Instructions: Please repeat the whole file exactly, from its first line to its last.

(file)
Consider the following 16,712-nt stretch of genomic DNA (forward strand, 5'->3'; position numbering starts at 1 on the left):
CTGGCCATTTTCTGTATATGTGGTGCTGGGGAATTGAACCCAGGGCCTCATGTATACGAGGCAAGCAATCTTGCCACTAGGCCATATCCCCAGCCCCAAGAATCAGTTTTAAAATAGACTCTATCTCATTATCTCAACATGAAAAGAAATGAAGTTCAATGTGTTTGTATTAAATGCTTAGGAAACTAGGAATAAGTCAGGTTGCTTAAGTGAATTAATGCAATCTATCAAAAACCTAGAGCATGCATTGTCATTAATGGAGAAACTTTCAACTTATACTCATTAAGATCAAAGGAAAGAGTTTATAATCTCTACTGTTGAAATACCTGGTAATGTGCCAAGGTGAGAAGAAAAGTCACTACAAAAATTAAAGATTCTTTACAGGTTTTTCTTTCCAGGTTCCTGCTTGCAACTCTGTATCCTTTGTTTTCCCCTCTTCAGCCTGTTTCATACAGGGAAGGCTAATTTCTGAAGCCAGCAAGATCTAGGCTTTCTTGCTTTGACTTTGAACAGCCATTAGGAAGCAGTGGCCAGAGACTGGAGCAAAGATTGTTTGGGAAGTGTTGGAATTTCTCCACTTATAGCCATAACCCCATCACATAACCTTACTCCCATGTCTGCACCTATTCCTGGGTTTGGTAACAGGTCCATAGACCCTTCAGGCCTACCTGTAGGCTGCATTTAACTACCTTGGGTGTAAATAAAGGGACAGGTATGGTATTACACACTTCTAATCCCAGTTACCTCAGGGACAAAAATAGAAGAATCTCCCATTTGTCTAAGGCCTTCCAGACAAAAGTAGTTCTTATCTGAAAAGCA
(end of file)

Consider the following 16,712-nt stretch of genomic DNA (forward strand, 5'->3'; position numbering starts at 1 on the left):
CTGGCCATTTTCTGTATATGTGGTGCTGGGGAATTGAACCCAGGGCCTCATGTATACGAGGCAAGCAATCTTGCCACTAGGCCATATCCCCAGCCCCAAGAATCAGTTTTAAAATAGACTCTATCTCATTATCTCAACATGAAAAGAAATGAAGTTCAATGTGTTTGTATTAAATGCTTAGGAAACTAGGAATAAGTCAGGTTGCTTAAGTGAATTAATGCAATCTATCAAAAACCTAGAGCATGCATTGTCATTAATGGAGAAACTTTCAACTTATACTCATTAAGATCAAAGGAAAGAGTTTATAATCTCTACTGTTGAAATACCTGGTAATGTGCCAAGGTGAGAAGAAAAGTCACTACAAAAATTAAAGATTCTTTACAGGTTTTTCTTTCCAGGTTCCTGCTTGCAACTCTGTATCCTTTGTTTTCCCCTCTTCAGCCTGTTTCATACAGGGAAGGCTAATTTCTGAAGCCAGCAAGATCTAGGCTTTCTTGCTTTGACTTTGAACAGCCATTAGGAAGCAGTGGCCAGAGACTGGAGCAAAGATTGTTTGGGAAGTGTTGGAATTTCTCCACTTATAGCCATAACCCCATCACATAACCTTACTCCCATGTCTGCACCTATTCCTGGGTTTGGTAACAGGTCCATAGACCCTTCAGGCCTACCTGTAGGCTGCATTTAACTACCTTGGGTGTAAATAAAGGGACAGGTATGGTATTACACACTTCTAATCCCAGTTACCTCAGGGACAAAAATAGAAGAATCTCCCATTTGTCTAAGGCCTTCCAGACAAAAGTAGTTCTTATCTGAAAAGCA